Wednesday, March 31, 2010
In 1904, a new residential development called Oaklawn was taking shape on the north side of South Pas. The wide, tree-lined streets and sweeping Arts and Crafts showcase homes called for a unifying design in the neighborhood's lines of demarcation. The area was within walking distance to the famous Raymond Hotel -- a stomping ground for the rich and mighty -- and potential Oaklawn residents were tempted with promises of the good life in this "Suburb de Luxe." Advertisements for the neighborhood described it as a place "for those who want the best in every particular."
Apparently, that included walls and gates.
South Pasadena Realty and Improvement Company hired the firm of Greene and Greene to create the prestigious development's entrance gates and surrounding fence. The result? Clinker-brick platforms set with handpicked stones from the Arroyo and embellished with rustic timber, tile roofs and artisan-crafted wrought iron. The gates-- and the corresponding stone pillars on the surrounding walls -- seemed to encapsulate the Greene and Greene aesthetic, right down to the tapering boulders at the base and top of each pillar. As you can see by today's photo, the portals have weathered the last century well and are largely unchanged today. (Trust me, the gate on the other side of the street looks just as wonderful.) The good life, indeed.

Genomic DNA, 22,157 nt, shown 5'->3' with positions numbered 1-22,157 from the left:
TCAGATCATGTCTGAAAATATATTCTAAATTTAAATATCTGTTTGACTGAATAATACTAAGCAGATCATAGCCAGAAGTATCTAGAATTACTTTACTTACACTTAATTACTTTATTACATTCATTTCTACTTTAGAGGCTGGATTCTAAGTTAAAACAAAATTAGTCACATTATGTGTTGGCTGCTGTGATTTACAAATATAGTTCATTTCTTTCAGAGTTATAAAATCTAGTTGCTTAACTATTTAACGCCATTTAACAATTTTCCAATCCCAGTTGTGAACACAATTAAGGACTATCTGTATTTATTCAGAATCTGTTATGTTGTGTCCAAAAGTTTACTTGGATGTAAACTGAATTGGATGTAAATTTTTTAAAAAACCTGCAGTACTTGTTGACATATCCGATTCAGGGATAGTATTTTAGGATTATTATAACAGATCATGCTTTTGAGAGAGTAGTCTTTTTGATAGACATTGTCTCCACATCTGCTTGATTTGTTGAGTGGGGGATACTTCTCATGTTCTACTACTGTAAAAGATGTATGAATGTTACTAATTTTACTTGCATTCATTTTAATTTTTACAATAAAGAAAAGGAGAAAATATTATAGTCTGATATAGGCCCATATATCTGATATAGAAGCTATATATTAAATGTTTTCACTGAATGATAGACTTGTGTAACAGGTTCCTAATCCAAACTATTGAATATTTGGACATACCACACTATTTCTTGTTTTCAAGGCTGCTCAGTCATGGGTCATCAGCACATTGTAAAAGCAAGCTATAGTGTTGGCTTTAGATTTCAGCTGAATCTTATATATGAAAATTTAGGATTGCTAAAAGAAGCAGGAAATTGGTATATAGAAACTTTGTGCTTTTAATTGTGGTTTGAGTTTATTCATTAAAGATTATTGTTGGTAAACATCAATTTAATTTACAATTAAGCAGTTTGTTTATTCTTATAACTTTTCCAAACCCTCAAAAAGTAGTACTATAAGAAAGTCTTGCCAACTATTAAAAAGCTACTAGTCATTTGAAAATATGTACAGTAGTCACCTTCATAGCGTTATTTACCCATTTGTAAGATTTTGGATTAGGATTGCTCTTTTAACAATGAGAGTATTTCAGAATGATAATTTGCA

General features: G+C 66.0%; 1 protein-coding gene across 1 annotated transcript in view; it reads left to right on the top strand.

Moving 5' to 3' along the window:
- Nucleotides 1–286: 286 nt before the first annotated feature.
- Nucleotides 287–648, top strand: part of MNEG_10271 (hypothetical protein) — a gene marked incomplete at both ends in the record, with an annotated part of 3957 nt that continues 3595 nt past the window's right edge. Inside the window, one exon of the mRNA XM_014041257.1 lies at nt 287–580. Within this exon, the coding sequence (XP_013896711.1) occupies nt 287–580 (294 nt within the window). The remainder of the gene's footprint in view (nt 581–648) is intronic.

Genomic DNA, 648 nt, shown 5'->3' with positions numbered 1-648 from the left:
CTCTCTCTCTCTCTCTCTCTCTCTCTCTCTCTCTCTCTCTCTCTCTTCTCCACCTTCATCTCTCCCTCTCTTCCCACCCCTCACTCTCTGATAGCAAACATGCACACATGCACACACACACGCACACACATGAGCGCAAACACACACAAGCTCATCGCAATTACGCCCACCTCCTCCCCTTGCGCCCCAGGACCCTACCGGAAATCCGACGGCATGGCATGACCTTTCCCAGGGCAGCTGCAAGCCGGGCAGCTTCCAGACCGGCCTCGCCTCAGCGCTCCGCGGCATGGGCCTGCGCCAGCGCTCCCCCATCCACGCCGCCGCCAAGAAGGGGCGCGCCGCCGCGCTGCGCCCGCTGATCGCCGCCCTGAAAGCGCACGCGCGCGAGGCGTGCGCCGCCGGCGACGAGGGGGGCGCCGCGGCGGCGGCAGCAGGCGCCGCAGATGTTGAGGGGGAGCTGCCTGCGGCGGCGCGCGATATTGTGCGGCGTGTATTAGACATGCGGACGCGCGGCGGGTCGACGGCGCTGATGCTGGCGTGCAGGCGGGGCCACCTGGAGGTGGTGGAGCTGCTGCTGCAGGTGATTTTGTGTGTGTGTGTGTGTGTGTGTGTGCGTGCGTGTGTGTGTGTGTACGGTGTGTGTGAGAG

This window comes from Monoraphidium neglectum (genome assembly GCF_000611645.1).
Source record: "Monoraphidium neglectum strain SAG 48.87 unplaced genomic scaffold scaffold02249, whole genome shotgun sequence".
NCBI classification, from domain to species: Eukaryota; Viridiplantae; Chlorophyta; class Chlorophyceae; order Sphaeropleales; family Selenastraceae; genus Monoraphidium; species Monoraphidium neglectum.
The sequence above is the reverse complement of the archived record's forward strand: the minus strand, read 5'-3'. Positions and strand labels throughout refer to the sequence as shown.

(You can take a look at the original Greene and Greene design plans here. For more on Oaklawn, check out this article from American Bungalow Magazine here.)